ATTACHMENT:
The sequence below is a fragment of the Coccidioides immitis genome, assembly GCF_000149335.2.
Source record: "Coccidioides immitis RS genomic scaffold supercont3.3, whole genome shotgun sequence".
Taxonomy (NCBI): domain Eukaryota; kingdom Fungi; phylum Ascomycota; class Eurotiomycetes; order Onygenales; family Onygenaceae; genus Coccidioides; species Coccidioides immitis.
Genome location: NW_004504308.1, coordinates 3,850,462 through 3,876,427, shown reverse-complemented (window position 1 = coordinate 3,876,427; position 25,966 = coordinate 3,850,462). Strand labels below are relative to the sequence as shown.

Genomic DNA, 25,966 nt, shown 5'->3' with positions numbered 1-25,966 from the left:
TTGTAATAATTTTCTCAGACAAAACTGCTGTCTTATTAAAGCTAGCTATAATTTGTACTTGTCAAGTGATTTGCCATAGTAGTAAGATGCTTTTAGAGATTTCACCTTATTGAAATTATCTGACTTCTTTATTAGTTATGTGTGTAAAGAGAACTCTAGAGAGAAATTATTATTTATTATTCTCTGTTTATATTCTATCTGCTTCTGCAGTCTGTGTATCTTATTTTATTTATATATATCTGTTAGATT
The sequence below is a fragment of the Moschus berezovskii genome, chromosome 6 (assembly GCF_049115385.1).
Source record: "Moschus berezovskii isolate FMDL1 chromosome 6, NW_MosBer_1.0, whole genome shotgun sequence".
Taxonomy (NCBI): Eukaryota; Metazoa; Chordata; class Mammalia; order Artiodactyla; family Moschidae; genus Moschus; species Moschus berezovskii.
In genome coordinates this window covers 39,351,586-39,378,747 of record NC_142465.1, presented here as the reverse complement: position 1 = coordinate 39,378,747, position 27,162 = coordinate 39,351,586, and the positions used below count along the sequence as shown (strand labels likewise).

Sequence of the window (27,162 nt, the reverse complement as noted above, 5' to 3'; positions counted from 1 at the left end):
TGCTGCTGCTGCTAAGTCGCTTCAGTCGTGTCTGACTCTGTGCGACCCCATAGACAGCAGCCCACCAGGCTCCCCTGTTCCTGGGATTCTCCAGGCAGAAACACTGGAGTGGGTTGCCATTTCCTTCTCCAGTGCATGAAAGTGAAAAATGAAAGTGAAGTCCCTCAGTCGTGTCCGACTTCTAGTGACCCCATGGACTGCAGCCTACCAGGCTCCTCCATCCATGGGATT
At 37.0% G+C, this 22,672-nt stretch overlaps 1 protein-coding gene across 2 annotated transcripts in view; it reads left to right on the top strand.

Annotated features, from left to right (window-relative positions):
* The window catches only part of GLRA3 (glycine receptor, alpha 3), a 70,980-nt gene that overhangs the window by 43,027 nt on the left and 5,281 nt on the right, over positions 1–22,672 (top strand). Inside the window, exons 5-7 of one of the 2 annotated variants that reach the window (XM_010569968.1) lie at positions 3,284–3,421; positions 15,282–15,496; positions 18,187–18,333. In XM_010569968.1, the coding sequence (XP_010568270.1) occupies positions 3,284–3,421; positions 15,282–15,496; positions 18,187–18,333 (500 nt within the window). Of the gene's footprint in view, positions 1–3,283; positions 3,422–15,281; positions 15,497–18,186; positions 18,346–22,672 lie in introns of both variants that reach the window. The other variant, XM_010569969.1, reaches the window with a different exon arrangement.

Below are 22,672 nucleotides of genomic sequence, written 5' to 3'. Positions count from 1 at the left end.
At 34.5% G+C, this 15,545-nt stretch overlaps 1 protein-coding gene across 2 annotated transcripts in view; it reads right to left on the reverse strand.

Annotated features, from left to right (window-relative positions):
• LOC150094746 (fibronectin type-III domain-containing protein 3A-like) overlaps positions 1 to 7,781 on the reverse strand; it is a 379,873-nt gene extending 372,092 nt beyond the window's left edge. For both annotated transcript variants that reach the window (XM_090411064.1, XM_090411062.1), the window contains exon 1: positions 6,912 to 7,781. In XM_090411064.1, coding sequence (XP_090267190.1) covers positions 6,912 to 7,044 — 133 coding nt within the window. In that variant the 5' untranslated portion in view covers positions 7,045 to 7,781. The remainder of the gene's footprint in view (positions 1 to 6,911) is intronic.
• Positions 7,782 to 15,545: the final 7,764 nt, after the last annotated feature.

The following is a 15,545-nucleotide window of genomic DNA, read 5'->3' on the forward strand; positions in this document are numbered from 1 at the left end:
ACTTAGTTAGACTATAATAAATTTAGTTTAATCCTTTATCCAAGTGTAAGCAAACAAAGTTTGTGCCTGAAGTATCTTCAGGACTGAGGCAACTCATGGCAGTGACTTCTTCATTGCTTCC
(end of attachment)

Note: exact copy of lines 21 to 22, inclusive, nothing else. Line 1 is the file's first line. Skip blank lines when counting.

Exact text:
The following is a 15,545-nucleotide window of genomic DNA, read 5'->3' on the forward strand; positions in this document are numbered from 1 at the left end:
ACTTAGTTAGACTATAATAAATTTAGTTTAATCCTTTATCCAAGTGTAAGCAAACAAAGTTTGTGCCTGAAGTATCTTCAGGACTGAGGCAACTCATGGCAGTGACTTCTTCATTGCTTCC